by Thomas Hall
(this article first appeared in the December 2015 issue of Contemplative Outreach News)
Burgos slept as I slipped passed the Catedral de Santa Maria and walked alone under the vault of stars, into the sunrise and the Spanish Meseta, the high, arid plateau in the heart of Castile. I was not the only pilgrim leaving the city on the Camino de Santiago this morning, but I kept to myself as I considered the seven or eight days of hard walking necessary to cross this relative nothingness. Where had I felt this mixture of feelings before – excitement, loneliness, beauty, vulnerability, anticipation and fear of the challenge ahead? I remembered this constellation of feelings from 45 years earlier while gazing up at the stars on the front deck of a mammoth car ferry crossing Lake Michigan during a lonely nighttime passage. I began to understand that my contemplative spiritual journey spanned from that pilgrimage to this one.
Pilgrimage is a universal spiritual activity found in every major religion. Islam has the hajj to Mecca as one of its five pillars. India has at least 1,800 Hindu pilgrimage sites. Western Europe has over 6,000 Christian sites, which receive more than 60 million religiously-motivated visits annually. Pilgrimage is a journey, a search for something, a rite of passage that can take an organized form involving many people, or a spontaneous private odyssey. There are also secular pilgrimages, such as visiting Ground Zero in New York or Elvis’ Graceland in Memphis.
Being a pilgrim is different from being a spiritual tourist, although the border between both is flexible and one can move back and forth between these different ways of being and relating. The difference between pilgrim and tourist is not merely one of the traveler’s intention. Pilgrimage implies a larger context, and this feature points to its contemplative dimension. A pilgrim relates their experience to a larger framework of meaning, and embarks on the classic hero’s journey — separation from one’s ordinary life and place, a liminal stage and sacred encounter, and a return. Pilgrimage aims towards inner growth, the expansion of the pilgrim’s awareness and worldview, and the transformation of the pilgrim’s identity by connecting with a meaningful value or reality beyond the limited self. Pilgrimage functions as a ritual container where the limited self can consciously move in service to the larger Reality. The act of pilgrimage invokes a universal prayer form involving sacrifice, surrender and transformation.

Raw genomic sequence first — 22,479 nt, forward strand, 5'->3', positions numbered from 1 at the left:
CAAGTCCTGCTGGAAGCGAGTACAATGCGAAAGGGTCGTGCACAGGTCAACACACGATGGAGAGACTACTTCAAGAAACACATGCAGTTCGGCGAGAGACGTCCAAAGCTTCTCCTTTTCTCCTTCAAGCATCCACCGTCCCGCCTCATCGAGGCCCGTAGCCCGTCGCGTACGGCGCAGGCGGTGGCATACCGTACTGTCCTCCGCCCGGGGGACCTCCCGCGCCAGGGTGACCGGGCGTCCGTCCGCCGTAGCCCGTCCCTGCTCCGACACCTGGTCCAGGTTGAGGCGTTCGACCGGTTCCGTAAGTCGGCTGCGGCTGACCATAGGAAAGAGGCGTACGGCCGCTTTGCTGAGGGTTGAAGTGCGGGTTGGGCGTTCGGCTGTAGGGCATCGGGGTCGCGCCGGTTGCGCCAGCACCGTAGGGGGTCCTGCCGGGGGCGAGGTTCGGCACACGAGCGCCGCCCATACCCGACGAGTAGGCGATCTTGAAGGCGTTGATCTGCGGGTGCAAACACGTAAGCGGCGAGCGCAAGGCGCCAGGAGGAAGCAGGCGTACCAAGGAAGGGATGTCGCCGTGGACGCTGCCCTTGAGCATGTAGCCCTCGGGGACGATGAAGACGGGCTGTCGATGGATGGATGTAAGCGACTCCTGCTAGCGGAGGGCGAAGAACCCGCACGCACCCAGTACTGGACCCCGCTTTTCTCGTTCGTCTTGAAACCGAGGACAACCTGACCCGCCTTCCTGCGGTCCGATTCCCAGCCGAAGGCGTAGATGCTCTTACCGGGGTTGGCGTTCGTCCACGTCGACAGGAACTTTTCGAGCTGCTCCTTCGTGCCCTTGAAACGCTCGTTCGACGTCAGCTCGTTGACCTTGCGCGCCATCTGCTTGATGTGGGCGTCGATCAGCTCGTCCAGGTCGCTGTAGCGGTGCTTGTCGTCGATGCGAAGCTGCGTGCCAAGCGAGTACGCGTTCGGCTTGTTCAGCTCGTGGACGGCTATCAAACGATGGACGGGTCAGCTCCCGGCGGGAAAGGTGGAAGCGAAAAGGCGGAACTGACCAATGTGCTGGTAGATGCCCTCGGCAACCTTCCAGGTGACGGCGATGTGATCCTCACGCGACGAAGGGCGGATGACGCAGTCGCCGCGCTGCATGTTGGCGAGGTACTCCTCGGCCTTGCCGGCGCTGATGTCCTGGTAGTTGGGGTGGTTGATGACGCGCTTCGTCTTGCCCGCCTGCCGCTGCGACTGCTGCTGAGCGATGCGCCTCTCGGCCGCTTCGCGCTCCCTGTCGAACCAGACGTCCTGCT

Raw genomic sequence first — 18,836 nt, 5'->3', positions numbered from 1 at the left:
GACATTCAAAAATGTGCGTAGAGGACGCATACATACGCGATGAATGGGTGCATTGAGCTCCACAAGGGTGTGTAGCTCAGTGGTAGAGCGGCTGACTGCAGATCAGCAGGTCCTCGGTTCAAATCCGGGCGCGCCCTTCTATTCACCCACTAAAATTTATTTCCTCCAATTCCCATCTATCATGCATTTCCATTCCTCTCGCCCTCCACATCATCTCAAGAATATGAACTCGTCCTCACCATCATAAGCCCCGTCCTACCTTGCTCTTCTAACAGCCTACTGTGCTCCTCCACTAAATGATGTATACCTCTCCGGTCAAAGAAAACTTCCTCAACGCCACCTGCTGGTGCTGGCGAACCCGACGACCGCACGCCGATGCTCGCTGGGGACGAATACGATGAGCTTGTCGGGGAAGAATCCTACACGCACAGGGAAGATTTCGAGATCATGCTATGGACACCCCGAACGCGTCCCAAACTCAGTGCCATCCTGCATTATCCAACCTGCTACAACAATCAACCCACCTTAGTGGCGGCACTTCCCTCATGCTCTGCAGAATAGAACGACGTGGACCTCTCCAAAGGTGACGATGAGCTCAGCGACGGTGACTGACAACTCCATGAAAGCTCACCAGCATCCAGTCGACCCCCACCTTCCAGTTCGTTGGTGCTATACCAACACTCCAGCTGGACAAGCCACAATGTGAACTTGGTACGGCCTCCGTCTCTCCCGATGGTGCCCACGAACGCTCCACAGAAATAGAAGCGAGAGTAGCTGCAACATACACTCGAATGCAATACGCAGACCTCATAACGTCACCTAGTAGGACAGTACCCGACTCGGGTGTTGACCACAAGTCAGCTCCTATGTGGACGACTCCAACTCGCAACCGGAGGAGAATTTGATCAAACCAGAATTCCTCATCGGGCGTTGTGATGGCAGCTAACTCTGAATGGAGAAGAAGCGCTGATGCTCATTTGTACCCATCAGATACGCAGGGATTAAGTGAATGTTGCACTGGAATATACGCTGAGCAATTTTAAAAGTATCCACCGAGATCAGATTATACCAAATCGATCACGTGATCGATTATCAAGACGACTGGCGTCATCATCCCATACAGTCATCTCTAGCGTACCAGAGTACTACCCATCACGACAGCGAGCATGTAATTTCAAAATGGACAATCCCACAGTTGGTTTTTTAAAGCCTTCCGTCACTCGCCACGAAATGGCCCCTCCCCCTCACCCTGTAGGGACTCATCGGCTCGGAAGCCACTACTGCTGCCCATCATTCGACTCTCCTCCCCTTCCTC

From a psychological perspective, the act of pilgrimage and the role of pilgrim can be considered an archetype, that is, a primordial pattern and dynamic agency residing in the collective unconscious. Fr. Keating touches on the role of archetypes in our spiritual unfolding in Session 19 of The Spiritual Journey series in relation to the night of spirit, but encounters with archetypes are common at every level of growth. Archetypes often appear in one’s life during times of transition, when one’s way of being in the world is collapsing, when events sweep away the old understandings which offered security and control in the face of life’s great problems. When an archetype is activated, it tends to direct the individual psyche to line up with its lines of force, like iron filings ordered by a magnetic field. Gripped by an archetype, one feels in contact with some overwhelming power or compulsion, fascinating, life changing, numinous. But how best to work with this energy at our edges? How are we to respond to this invitation from the mystery beyond? Consciously or unconsciously, we define our reality in terms of these symbols and then act on the basis of these energies. When we consciously relate to an archetype in a meaningful way it can transform our consciousness.